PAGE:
The recent Spotfire on-demand webcast, “Data Science 2.0: Guided and In-line Analytics with Spotfire,” covers how Spotfire and data science are impacting global business across every market and industry.
For example, if you work in the retail banking industry this may mean using analytics to successfully combine data from all available sources to develop a better understanding of customer needs so you can serve them more efficiently.
Here’s a sample clip from the retail banking segment of the webcast followed by a post on how retail banks can benefit from data analysis.
Retail banks must mine customer data for actionable insight through big data analytics or face losing market share to competitors that do.
That’s according to new research from KPMG that advises banks to tap data analysis to gain insight from their internal data while integrating external data sources to effectively compete with new market entrants.
“The real competitive advantage will go to those players who are able to successfully combine data from all available sources to develop a better understanding of customer needs and, as a result, serve them more effectively,” according to KPMG.
However, many banks aren’t aware of the value that customer insight through analytics can bring to the bottom line, KPMG notes.
“The simple truth is that retail banks focus on product sales and, as a result, many see data analytics purely as a means to an end rather than recognizing the value of achieving a richer understanding of the customers themselves,” according to the KPMG research. “In the face of these challenges, banks should change tack and prioritize their investment in customer insight and analytics to fully exploit the rich data they already own but under-exploit.”
KPMG notes that banks should:
- Foster a new mindset throughout the organization with data and analytics ratcheted up to be a strategic priority
- Better demonstrate the value that analytics teams bring to the organization
- Instill leadership as champions of analytics and boost analytical literacy across the organization
“In the digital banking model of today, data is the most important asset (and will be even more so in the future),” KPMG notes. “Banks that are able to combine their internal and external data to create value can find themselves well placed to thrive in this new world. Those that are unable or unwilling will do so at their own peril.”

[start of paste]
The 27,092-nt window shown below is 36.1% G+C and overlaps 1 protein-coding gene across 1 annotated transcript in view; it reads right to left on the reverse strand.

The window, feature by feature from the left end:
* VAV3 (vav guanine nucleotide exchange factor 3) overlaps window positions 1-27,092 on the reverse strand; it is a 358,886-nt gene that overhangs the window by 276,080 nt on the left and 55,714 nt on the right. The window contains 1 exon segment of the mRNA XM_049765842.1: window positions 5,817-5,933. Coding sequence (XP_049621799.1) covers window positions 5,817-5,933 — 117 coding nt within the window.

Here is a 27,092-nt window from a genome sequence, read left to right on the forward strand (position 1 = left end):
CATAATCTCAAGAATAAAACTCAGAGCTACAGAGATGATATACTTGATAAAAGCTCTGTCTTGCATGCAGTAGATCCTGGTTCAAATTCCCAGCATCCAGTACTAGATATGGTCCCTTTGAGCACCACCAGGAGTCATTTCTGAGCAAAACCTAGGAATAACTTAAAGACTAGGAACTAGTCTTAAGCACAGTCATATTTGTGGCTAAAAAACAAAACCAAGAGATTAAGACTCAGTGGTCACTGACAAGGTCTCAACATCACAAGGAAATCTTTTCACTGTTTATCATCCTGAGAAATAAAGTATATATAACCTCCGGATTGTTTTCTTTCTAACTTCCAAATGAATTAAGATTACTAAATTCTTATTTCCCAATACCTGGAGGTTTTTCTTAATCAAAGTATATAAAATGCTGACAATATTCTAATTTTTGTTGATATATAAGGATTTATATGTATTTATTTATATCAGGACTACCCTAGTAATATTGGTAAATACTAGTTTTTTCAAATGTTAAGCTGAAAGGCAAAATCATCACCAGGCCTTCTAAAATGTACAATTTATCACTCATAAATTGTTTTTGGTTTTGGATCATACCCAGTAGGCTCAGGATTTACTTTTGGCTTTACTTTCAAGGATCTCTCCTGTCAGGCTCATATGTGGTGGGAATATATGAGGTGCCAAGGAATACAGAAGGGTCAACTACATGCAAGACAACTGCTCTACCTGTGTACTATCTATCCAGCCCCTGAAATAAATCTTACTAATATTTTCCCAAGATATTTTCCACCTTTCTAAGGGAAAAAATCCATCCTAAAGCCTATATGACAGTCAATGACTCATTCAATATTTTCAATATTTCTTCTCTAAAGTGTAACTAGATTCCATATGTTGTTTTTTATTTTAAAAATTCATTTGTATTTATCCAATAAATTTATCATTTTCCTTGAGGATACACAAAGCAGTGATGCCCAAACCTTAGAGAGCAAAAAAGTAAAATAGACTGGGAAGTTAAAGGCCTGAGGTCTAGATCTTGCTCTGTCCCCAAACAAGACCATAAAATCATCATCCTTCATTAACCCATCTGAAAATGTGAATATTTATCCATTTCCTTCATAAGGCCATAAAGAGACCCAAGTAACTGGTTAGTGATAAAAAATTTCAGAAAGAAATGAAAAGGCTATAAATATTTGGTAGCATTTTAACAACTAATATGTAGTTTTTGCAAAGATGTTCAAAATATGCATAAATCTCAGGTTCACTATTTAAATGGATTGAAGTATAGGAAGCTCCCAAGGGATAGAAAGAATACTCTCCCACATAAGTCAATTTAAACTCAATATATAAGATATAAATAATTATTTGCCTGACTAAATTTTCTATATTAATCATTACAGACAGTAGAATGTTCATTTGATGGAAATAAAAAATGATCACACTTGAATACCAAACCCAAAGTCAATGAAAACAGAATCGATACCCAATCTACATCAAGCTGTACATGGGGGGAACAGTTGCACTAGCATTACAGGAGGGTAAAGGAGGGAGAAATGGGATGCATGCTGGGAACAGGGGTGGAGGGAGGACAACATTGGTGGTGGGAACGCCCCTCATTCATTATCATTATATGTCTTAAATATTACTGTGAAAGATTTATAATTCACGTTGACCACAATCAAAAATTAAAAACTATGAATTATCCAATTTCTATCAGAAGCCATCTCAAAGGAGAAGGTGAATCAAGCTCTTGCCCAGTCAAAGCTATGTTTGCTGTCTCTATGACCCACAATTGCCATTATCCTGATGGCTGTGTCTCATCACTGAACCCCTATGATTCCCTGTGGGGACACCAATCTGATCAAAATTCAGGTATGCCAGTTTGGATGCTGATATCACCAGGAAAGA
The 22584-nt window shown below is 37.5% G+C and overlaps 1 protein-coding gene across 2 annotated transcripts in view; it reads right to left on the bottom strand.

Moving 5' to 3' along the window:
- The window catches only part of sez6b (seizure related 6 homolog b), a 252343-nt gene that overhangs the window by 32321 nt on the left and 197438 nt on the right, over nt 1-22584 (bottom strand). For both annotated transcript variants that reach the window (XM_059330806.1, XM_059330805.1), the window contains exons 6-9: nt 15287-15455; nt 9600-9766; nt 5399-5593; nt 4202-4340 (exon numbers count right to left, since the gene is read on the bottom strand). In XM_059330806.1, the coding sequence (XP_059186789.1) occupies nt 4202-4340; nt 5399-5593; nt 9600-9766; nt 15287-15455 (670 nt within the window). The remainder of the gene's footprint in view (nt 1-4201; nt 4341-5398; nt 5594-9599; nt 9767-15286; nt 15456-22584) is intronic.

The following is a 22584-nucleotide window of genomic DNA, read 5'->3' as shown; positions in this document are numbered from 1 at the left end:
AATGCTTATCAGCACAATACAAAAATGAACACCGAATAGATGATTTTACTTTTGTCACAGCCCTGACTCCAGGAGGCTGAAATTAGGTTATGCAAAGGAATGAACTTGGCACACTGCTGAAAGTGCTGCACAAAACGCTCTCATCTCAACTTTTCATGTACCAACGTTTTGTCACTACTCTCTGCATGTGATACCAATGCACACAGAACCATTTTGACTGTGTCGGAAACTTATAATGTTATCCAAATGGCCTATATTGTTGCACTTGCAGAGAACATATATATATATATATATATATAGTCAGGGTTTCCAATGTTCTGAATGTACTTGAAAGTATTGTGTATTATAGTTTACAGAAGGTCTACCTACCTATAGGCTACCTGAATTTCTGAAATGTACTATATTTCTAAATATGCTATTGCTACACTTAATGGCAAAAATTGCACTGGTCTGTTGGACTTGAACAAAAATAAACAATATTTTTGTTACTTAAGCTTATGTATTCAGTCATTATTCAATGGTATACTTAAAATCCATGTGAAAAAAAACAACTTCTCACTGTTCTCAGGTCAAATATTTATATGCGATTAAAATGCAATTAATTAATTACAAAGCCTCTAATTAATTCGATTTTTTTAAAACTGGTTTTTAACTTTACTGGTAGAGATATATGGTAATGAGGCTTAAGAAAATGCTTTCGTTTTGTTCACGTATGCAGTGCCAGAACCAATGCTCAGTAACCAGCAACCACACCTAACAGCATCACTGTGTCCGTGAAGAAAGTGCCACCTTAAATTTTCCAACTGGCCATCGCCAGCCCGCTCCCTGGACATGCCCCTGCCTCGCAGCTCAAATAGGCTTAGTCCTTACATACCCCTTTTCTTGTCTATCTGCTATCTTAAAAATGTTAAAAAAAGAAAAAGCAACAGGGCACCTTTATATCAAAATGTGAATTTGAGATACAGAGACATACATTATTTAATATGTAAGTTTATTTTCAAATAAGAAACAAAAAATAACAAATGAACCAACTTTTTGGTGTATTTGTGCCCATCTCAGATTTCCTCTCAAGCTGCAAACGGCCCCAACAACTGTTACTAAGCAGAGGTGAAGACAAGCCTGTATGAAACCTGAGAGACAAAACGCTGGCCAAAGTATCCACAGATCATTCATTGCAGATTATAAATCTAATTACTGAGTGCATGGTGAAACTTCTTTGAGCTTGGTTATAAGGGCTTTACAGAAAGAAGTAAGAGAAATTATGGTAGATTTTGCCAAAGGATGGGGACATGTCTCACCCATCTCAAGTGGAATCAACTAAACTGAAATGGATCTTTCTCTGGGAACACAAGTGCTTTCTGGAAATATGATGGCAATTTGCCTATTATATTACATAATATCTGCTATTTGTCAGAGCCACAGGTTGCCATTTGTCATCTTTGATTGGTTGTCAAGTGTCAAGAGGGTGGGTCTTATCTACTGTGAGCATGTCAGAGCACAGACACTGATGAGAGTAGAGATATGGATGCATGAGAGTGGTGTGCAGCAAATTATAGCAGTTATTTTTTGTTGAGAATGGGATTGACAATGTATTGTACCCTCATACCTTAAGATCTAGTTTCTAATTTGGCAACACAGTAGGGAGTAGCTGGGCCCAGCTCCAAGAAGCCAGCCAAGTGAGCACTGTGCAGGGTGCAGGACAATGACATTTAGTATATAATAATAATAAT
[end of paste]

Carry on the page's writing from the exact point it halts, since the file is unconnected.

The companies that do embrace analytics deep into their operations can deliver productivity and profit gains that are 5% to 6% higher than those of the competition, according to McKinsey & Co.
But many companies still struggle with the first steps to harnessing the power of big data.
The solution? Start with developing a plan, McKinsey advises.
“The missing step for most companies is spending the time required to create a simple plan for how data, analytics, frontline tools, and people come together to create business value,” according to McKinsey. “The power of a plan is that it provides a common language allowing senior executives, technology professionals, data scientists, and managers to discuss where the greatest returns will come from and, more important, to select the two or three places to get started.”
A good analytics strategic plan will:
- Highlight the critical decisions or trade-offs a company must make and define initiatives that must be prioritized.
- Match investment priorities with business strategy. Companies commonly struggle with integrating their stovepipes of data, McKinsey notes. A central database will allow each bank to optimize its marketing campaigns by targeting individuals with products and services they’re more likely to want, thus raising the hit rate and profitability of the campaigns.
- Balance speed, cost and acceptance. Companies must balance the need for affordability and speed with business realities such as scheduled maintenance and buy-in among stakeholders.
- Focus on frontline engagement and capabilities. “Far too many companies believe that 95 percent of their data and analytics investments should be in data and modeling,” McKinsey notes. “But unless they develop the skills and training of frontline managers, many of whom don’t have strong analytics backgrounds, those investments won’t deliver. A good rule of thumb for planning purposes is a 50-50 ratio of data and modeling to training.”
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- Check out the on-demand webcast Data Science 2.0: Guided and In-line Analytics with Spotfire.